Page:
Saturday, February 18, 2012

WI Elementary School Confiscates, Bans 2nd Grader’s Christian-Themed Valentines

Exactly who would be harmed by them was not explained

Dexter Thielhelm, a second-grader at James Madison Elementary School in Sheboygan, Wisconsin, had a simple message for his classmates: “Jesus loves you.” The young boy had worked diligently with his mother and siblings to create candy and notes for his friends at school, as he filled empty water bottles with candy and a rolled-up a Bible verse (John 3:16) to share with his classmates. But earlier this week, to the surprise of the boy and his family, school officials confiscated the valentines before they could be handed out.

Apparently, it is district policy that Christian valentines not be distributed — a message that Melissa Wolf, Dexter’s mother, received when she met with principal Matthew Driscoll this week. The verse, ”For God so loved the world that he gave his one and only Son, that whoever believes in him shall not perish but have eternal life,” was apparently too religious in nature for the school to allow to be disseminated.

Wolf, 30, who has spoken out to media outlets, says that she’s not happy with the way in which the principal handled the situation. Driscoll, however, declined to comment to media on Wednesday.

“He wishes I would have asked him for permission to hand out this questionable material,” Wolf explained, describing her interaction with the principal. “I did not get an apology. I got an apology that he didn’t call me; I didn’t get an apology for taking this away from my children. He sat and listened to me kindly, and heard the things that made me upset.”

Here’s the really intriguing element to the story. Wolf has two other children at the same school. Both of whom are autistic and nonverbal. These children made similar valentines and they, too, were confiscated. But one of her other children who attends a different school — a local charter institution — handed his notes out without a hitch, the Wausau Daily Herald reports.

While Wolf is clearly frustrated by the situation, the district’s assistant superintendent, Mark Holzman, addressed the issues and attempted to explain the rationale behind the confiscation. The district doesn‘t have a specific policy that bans religious verses being handed out on Valentine’s Day, he said, but the young age of the children was one of the primary reasons he cited (i.e. the students aren’t old enough to understand the religious message).

The district also had concerns that the Christian content could lead others with negative messages to also distribute to fellow classmates. After all, once one person is allowed to hand out a message, any individual can then tout his or her values, Holzman argued.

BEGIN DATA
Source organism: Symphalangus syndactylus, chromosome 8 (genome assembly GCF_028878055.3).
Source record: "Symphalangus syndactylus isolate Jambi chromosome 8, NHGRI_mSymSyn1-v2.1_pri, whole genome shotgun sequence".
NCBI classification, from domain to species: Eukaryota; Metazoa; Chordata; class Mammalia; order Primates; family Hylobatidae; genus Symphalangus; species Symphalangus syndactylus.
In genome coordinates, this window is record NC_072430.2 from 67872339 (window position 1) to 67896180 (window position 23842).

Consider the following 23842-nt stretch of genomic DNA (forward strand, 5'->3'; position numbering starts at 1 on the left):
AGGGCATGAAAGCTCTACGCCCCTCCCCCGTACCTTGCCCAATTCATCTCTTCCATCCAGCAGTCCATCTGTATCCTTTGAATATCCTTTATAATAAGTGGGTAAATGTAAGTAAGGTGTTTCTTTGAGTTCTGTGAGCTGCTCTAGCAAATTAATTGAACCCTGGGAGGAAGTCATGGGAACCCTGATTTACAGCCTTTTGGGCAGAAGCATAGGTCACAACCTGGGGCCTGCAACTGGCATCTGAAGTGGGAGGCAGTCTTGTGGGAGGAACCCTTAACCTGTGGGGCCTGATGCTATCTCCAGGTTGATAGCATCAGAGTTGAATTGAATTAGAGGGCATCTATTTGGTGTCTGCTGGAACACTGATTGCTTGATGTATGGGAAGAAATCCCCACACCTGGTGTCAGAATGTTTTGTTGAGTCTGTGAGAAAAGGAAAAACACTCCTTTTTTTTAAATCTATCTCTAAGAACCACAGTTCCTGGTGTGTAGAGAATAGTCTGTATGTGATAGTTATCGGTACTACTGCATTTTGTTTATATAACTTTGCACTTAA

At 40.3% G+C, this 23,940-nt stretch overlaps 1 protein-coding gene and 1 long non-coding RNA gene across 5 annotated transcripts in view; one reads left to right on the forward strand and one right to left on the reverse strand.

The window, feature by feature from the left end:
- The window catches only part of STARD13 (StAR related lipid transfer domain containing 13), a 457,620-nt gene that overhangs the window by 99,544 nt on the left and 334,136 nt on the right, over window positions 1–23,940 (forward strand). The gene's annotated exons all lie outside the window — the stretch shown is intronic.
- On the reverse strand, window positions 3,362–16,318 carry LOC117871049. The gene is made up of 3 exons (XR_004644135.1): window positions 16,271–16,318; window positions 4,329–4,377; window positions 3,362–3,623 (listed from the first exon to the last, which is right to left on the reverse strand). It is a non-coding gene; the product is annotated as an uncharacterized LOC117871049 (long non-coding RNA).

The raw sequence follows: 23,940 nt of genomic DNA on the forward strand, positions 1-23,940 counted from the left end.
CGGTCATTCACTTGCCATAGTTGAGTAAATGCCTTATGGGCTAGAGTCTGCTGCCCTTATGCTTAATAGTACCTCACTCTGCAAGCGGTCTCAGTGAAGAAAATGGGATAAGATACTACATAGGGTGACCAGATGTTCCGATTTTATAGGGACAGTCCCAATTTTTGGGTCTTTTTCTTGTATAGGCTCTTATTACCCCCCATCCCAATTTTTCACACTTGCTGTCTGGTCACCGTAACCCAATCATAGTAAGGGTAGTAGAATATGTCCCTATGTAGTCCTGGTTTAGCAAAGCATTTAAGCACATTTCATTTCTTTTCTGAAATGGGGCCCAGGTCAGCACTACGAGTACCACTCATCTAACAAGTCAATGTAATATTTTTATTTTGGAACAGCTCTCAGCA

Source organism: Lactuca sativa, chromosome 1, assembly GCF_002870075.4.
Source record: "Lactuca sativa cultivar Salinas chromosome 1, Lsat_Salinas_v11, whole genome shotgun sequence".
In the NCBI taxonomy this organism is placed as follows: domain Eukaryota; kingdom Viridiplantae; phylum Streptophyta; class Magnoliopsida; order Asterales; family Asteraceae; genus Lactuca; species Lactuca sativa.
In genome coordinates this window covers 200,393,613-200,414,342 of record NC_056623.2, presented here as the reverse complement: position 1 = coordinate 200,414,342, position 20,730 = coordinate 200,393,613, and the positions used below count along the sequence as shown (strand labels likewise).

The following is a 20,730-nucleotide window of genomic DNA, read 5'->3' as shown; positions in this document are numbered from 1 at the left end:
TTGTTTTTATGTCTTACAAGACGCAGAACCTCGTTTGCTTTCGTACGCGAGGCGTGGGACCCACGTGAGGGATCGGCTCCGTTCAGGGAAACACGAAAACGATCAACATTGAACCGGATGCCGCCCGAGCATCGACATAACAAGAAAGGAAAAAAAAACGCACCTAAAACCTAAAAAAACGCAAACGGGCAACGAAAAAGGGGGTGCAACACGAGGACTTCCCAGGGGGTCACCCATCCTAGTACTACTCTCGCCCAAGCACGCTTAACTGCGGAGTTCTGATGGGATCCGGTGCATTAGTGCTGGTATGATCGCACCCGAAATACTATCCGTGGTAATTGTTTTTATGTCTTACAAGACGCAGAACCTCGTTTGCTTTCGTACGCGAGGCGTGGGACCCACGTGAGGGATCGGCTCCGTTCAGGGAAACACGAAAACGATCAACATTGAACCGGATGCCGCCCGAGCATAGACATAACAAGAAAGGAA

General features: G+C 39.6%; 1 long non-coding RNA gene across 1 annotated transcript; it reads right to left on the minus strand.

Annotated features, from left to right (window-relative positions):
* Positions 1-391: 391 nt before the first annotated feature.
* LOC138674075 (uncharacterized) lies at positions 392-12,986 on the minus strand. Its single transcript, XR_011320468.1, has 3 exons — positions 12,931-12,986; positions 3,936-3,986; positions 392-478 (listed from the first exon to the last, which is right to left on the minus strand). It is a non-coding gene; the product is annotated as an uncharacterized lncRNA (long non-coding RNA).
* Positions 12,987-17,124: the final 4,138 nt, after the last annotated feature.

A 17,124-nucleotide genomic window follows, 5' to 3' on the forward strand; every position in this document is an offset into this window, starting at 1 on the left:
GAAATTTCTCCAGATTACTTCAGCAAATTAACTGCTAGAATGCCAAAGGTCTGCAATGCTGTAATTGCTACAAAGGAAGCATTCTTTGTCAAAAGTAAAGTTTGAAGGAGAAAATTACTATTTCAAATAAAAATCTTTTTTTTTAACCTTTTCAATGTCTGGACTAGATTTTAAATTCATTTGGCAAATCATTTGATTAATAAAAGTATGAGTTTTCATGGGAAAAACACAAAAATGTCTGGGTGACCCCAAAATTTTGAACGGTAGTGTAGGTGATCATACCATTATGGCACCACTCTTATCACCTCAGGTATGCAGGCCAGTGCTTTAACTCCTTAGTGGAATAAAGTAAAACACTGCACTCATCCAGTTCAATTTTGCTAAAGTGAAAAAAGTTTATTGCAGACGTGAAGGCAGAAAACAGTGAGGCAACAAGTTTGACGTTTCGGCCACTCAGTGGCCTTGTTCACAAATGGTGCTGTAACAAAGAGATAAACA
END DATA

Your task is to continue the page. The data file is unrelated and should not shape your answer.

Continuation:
“Otherwise we would be allowing anybody to give out personal messages or values,” Holzman explained. “If somebody wanted to put anti-Semitism in there … people would be outraged by that. If kids have a choice, it’s a different scenario. But in this case we’re talking about handing it out to everyone in the class, and they don’t have a choice.”

Wolf says that, though the school attempted to explain to Dexter why the valentines couldn’t be handed out, he was embarrassed and confused by the incident.


Entitlements for Teachers

On Friday, I received an email from a local public school teacher who is also a Republican. The objections that she expressed were to me in my role as chairman of the Republican Party in the county where we both live. Her gemini memberships in the teachers union and the Grand Old Party make for an interesting antithetic. So, I figured that I would respond to her concerns in the form of a cogitative Townhall article. Here is the set up:

In 2009, Douglas County, Colorado elected a conservative school board, reflecting its conservative predilection and 2-to-1 Republican over Democratic registration. The members of this board are parents, thoughtful citizens, and all accomplished professionals.

These seven citizens quickly made it apparent to everyone that their intentions were far more substantive than having local celebrity status. In two years' time, they have reduced spending by over $40 million, replaced the superintendent, crafted a merit pay plan, and implemented a voucher program (challenged in court by the ACLU).

Here is the email that I received, followed by my response: